Canadians looking to move to the United States must consider a number of tax issues as some significant differences, noted below, must be properly planned for to avoid paying significantly higher cumulative taxes.
Income Tax Residency: U.S. persons, which includes citizens and resident aliens, are subject to tax in the United States on their worldwide income. A resident alien is a person who (1) is lawfully admitted for permanent residence; (2) meets the substantial presence test; or (3) satisfies the requirements and makes an election to be treated as a resident. Many Canadians moving to the U.S. are likely to be taxed on their worldwide income.
RRSP: Periodic withdrawals will be subject to 15% Canadian withholding tax but the cost amount of the RRSP investments as calculated on the day Canadians take up residence in the U.S. can be withdrawn tax free.
TFSA: Emigrants can continue to hold a TFSA and pay no Canadian tax on TFSA income. There is tax in the U.S. on any income earned each year in the TFSA as the tax treaty does not protect a TFSA as it does an RRSP.
RESP: Although emigrants can continue to be the subscribers on the plan after they move to the U.S, the annual income earned in the RESP plus any grant or bond money received annually would be taxable in their hands in the U.S. since the RESP is considered to be a foreign trust for U.S. tax purposes.
Capital Dividends: Under U.S. law, dividends follow a certain order of distributions so Canadian capital dividend may become taxable in the U.S.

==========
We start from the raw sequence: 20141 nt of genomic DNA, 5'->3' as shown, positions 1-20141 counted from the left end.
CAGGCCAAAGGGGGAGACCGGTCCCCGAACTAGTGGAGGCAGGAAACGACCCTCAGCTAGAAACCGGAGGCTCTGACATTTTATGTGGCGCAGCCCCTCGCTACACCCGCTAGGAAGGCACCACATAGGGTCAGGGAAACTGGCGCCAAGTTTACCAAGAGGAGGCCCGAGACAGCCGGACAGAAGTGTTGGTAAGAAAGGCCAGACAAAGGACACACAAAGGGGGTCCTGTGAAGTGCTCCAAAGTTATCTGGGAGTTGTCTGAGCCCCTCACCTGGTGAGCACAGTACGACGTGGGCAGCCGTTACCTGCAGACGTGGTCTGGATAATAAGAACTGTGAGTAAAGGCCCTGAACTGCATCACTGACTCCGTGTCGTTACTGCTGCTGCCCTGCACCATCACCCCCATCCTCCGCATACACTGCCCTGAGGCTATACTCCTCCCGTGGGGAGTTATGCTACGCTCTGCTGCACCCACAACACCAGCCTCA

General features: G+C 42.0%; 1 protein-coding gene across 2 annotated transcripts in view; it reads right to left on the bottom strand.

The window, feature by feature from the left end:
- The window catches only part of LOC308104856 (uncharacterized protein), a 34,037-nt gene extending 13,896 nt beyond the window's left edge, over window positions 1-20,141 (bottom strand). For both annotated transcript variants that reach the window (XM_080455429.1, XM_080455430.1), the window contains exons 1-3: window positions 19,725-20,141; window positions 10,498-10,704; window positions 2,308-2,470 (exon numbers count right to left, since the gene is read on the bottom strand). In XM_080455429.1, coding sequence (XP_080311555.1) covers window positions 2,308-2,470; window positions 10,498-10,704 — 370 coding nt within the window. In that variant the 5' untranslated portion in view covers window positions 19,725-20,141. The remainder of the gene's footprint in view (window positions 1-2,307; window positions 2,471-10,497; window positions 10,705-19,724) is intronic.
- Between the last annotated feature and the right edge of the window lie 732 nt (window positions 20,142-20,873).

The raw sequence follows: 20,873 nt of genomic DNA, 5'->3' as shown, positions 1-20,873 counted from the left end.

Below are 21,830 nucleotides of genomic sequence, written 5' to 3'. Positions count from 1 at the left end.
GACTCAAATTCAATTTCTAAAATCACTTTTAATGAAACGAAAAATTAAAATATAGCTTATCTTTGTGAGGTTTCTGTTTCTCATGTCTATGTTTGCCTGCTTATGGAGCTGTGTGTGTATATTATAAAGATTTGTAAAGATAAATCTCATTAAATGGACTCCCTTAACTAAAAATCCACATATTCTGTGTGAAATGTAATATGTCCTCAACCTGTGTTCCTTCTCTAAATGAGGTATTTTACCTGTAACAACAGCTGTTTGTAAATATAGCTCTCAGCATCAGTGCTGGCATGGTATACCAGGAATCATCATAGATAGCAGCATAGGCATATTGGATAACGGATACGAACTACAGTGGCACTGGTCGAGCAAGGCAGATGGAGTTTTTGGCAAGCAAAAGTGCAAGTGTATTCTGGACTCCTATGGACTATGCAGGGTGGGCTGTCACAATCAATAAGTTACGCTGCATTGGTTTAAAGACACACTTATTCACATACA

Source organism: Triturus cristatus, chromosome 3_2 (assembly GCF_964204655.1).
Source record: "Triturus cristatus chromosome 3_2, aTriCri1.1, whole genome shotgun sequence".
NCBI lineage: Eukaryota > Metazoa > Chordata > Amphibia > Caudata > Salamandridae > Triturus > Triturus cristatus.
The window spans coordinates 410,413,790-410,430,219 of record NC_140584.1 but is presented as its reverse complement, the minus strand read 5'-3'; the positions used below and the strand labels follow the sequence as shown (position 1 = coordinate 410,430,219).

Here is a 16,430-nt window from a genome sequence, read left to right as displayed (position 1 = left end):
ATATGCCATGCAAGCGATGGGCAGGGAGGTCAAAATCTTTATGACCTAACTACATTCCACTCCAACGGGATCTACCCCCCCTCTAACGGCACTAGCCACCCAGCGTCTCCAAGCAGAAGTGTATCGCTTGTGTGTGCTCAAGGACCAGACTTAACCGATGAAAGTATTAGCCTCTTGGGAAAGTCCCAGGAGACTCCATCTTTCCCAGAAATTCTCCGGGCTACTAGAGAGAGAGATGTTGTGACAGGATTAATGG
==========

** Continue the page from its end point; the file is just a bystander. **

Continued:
Canadian Estate Freezes: A typical Canadian estate freeze is exchanging common stock for fixed value preferred stock to freeze the current value of the company for the founder, and pass future growth to the subscriber of new common shares. This technique may not work in the U.S. because preferred stocks are not considered stock in these transactions. The exchange will be taxable in the U.S.
Capital Gain Exemption: The U.S. does not recognize the capital gain exemption.
Allowable Business Investment Losses (ABIL): An ABIL remains a capital loss for U.S. tax purposes.
Principal Residence Exemption: Property must have been used as the principal residence for at least 2 years in the 5 year period ending on the date of sale. The exemption is only up to $250,000.
Stock Options: Benefits from an employee stock-option are taxed at different time in Canada and U.S. Double taxation may occur due to a potential mismatch of foreign taxes for foreign tax-credit purposes.
Flow-through shares: In Canada, flow-through shares allow for the “flow-through” of exploration expenses from resource companies to individual investors. The U.S does not recognize the flow through characteristic of these shares and will disallow the deduction of resource expense.
Pension Income Splitting: Canadian residents can elect to split eligible pension between spouses to reduce total taxes but the U.S. does not recognize the deduction for pension split.
Lottery winning and gambling: Lottery and gambling winnings are taxable in the U.S. Losses, however, may be deductible subject to certain limits.
The taxation of residents moving between Canada and the United States is a complex area, and is likely to remain so. Negative tax consequences can be alleviated (at least to some degree) with proper planning. If you have any questions, please contact our office.
If you have questions regarding provincial residency, please contact us and visit us on the web: http://www.rmtcpa.ca
Rosenswig McRae Thorpe LLP